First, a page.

But beating Margrave down is only half of the fight for Lucian. After you've defeated a boss vampire in the game, you still have to purify his body by transporting it to a spot where it can be bathed in a pure light that is not affected by paraSOL. To do so, you have to fly the casket rocket, which adds an entirely different spin on the more traditional RPG aspects of Lunar Knights' gameplay. While flying through space in the rocket, you can maneuver the craft by tapping on it in the lower screen and moving it in any direction. To fire at oncoming enemies, you simply tap the enemy. Some enemies are tougher than others and require multiple shots to take down. In some cases, you'll be dodging enemy fire, setting up for a few shots, then dodging some more. In addition, there are life and energy pickups you can grab along the way. Oh, and the Japanese RPG guitar rock soundtrack during the casket rocket scenes is just plain rad.
Once we reached our destination in the casket rocket, the first chapter ended, and we moved on to the other main character in the game: Aaron. Like Bea, Aaron is a gunslinger. But because he's merely an apprentice, the solar gun he carries doesn't even fire. Early on, this is an important point in Aaron's gameplay because unlike Lucian, who mows down monsters left and right, Aaron must stay away from enemies to stay alive.
When his gunslinger guild is invaded by vampires, Aaron is tasked with the mission of rescuing all the remaining guild members in the headquarters, which has somehow become overrun with huge, demonic dogs. While Aaron does have a shield to protect him, he can't fire his gun, so you'll need to be stealthy. You'll guide Aaron through the halls, looking for fellow guild members and keeping out of the way of dogs that in typical Kojima fashion sport exclamation marks over their heads. If a dog spots you, the exclamation mark turns red, which means you'll have to run away as quickly as possible and use your shield if the dog gets too close. To throw the dogs off the trail, you can use the whistle feature in the game by blowing into the microphone on the DS, which will set the dogs running and give you a chance to sneak by them.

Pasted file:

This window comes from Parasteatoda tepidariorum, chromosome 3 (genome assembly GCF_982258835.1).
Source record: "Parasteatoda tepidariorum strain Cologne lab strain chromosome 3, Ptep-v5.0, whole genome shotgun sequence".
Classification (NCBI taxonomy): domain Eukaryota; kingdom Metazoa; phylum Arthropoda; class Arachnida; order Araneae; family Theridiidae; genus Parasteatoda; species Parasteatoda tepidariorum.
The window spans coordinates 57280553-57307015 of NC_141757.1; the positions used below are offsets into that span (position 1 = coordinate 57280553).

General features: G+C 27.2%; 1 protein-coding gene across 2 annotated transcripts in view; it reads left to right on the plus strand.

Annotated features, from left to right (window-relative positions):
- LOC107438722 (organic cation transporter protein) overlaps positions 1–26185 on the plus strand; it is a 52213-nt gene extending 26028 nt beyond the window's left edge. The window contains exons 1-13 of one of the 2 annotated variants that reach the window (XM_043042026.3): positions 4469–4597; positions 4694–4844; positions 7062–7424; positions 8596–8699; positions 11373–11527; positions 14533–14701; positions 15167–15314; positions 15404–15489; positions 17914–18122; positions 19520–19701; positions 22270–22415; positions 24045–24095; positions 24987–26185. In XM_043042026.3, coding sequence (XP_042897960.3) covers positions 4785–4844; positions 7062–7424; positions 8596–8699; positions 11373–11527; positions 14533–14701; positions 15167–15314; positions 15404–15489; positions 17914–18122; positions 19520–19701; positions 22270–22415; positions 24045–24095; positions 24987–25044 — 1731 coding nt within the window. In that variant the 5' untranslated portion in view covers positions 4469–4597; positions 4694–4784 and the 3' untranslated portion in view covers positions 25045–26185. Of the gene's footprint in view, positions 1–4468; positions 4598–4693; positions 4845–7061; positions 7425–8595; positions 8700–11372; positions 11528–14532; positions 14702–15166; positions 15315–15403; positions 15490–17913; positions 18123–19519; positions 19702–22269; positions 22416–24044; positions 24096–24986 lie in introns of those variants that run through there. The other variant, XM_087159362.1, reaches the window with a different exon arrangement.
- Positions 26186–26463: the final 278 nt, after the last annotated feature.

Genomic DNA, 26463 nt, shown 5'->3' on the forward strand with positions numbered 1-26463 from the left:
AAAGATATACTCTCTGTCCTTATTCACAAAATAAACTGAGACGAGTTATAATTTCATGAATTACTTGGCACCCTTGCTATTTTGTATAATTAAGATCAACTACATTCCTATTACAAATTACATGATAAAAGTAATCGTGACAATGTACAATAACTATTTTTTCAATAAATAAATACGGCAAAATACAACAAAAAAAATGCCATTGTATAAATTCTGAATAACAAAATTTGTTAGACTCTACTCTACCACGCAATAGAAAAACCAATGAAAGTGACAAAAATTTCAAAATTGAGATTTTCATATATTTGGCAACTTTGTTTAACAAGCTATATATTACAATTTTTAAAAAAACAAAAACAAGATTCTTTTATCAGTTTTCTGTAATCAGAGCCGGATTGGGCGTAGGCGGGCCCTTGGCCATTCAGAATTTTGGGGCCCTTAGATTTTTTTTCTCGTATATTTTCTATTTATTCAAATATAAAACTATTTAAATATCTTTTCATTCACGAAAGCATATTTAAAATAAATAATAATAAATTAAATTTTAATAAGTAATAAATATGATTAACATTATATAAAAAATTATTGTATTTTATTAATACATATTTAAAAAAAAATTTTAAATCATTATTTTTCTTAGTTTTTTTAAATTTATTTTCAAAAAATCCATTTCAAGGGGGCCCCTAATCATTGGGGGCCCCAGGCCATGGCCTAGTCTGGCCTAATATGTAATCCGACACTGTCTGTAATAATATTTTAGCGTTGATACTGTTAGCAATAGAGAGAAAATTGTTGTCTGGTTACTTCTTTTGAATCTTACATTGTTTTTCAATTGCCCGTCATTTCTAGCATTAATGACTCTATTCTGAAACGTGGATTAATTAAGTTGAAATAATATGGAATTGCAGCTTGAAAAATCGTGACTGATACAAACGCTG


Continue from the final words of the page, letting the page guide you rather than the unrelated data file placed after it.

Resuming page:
Once Aaron has rescued all of the guild members, he runs outside and encounters a terrennial of his own in the form of a talking sunflower named Toasty . With his terrennial armed, Aaron can now fire his solar gun, which drains his energy bar. But because Aaron's energies are powered by the sun's rays, and you can speed it up by holding down the A button.
You've got to hand it to the developers at Kojima Productions that Lunar Knights throws a ton of different things at you--from traditional hack-and-slash dungeon-crawling to cool space-faring side missions and a little bit of stealth action thrown in for good measure. And that's just in the first two chapters. Expect to see a full review of the game when it's released next week.